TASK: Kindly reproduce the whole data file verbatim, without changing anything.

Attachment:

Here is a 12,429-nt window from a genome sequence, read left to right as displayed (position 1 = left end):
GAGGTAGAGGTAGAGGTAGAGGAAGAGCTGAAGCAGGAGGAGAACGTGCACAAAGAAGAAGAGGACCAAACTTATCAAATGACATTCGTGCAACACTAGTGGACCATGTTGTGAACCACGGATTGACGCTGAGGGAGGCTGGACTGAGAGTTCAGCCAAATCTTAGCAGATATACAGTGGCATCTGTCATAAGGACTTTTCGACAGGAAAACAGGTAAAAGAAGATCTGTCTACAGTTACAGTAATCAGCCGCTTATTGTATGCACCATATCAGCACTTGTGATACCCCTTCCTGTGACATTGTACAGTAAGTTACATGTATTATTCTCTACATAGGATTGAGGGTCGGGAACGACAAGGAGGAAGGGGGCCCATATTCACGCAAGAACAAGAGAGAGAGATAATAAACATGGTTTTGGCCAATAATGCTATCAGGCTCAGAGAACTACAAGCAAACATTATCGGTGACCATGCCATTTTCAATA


Here is a 12,429-nt window from a genome sequence, read left to right as displayed (position 1 = left end):
GAGGTAGAGGTAGAGGTAGAGGAAGAGCTGAAGCAGGAGGAGAACGTGCACAAAGAAGAAGAGGACCAAACTTATCAAATGACATTCGTGCAACACTAGTGGACCATGTTGTGAACCACGGATTGACGCTGAGGGAGGCTGGACTGAGAGTTCAGCCAAATCTTAGCAGATATACAGTGGCATCTGTCATAAGGACTTTTCGACAGGAAAACAGGTAAAAGAAGATCTGTCTACAGTTACAGTAATCAGCCGCTTATTGTATGCACCATATCAGCACTTGTGATACCCCTTCCTGTGACATTGTACAGTAAGTTACATGTATTATTCTCTACATAGGATTGAGGGTCGGGAACGACAAGGAGGAAGGGGGCCCATATTCACGCAAGAACAAGAGAGAGAGATAATAAACATGGTTTTGGCCAATAATGCTATCAGGCTCAGAGAACTACAAGCAAACATTATCGGTGACCATGCCATTTTCAATA